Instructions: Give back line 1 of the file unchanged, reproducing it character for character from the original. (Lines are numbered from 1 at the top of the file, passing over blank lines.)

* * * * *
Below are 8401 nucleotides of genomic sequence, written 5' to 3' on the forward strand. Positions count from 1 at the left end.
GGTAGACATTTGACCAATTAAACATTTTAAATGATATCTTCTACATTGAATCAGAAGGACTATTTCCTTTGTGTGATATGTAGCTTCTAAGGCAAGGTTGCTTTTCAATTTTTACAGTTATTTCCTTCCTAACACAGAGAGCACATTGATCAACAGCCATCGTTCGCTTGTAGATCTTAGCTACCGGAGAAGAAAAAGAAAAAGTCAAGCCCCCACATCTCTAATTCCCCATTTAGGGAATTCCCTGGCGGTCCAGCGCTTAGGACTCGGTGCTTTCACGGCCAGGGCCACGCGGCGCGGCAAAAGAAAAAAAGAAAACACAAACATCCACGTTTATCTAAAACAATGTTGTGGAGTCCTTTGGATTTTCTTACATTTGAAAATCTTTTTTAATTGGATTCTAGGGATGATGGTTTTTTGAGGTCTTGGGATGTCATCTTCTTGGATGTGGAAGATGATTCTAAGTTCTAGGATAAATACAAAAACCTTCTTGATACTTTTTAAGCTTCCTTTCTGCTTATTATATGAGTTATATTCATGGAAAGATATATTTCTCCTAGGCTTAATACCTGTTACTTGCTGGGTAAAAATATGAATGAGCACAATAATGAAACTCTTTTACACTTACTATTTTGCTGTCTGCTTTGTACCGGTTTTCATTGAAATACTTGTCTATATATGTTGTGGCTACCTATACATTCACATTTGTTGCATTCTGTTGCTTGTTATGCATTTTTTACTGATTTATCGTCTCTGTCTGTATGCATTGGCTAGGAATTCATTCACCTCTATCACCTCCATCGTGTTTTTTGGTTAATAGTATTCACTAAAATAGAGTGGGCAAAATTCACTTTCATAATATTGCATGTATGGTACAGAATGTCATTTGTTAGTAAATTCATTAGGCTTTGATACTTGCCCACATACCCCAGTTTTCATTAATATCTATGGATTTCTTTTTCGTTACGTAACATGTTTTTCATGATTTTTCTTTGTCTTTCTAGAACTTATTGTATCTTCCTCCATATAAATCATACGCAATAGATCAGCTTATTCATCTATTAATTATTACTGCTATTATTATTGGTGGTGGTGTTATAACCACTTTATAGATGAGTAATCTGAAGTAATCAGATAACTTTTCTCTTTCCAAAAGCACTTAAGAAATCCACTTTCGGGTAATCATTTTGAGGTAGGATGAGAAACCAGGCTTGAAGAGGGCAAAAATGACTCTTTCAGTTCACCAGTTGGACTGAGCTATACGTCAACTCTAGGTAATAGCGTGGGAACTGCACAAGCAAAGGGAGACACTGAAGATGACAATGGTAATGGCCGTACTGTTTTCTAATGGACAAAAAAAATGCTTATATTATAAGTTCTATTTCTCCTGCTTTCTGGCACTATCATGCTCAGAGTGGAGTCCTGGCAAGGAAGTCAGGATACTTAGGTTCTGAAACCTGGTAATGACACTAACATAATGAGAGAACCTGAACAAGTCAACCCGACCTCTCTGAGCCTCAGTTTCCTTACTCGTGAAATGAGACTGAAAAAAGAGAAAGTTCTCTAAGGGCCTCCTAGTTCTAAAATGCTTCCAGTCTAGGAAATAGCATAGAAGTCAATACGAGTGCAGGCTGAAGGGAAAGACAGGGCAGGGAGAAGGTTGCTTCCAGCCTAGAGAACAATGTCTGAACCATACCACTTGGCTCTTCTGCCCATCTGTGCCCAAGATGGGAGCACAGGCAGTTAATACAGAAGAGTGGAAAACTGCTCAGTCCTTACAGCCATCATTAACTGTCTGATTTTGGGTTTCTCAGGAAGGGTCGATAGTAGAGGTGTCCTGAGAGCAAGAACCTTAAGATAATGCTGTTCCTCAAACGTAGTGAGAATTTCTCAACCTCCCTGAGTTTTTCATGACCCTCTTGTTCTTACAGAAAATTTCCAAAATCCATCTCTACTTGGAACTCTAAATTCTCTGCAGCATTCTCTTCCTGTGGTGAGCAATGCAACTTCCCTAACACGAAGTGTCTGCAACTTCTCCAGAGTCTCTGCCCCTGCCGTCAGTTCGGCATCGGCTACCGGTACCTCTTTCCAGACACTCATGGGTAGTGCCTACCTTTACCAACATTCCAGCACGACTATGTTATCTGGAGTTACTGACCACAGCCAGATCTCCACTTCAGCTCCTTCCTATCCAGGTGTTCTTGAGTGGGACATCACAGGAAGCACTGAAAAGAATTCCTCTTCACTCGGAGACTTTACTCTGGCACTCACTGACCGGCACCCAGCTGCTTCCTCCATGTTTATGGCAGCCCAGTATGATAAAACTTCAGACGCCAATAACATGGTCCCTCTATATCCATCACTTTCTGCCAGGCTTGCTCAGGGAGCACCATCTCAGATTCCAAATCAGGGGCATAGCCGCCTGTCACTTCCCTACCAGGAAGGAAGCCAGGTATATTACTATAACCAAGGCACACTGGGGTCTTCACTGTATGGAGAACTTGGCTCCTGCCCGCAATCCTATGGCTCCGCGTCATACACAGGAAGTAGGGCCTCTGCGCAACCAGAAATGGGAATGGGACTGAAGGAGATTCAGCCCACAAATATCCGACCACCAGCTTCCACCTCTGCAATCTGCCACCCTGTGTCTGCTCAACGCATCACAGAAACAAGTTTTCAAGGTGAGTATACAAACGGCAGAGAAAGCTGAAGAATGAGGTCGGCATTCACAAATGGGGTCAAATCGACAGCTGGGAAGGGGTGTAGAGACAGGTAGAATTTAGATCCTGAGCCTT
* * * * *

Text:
Below are 8401 nucleotides of genomic sequence, written 5' to 3' on the forward strand. Positions count from 1 at the left end.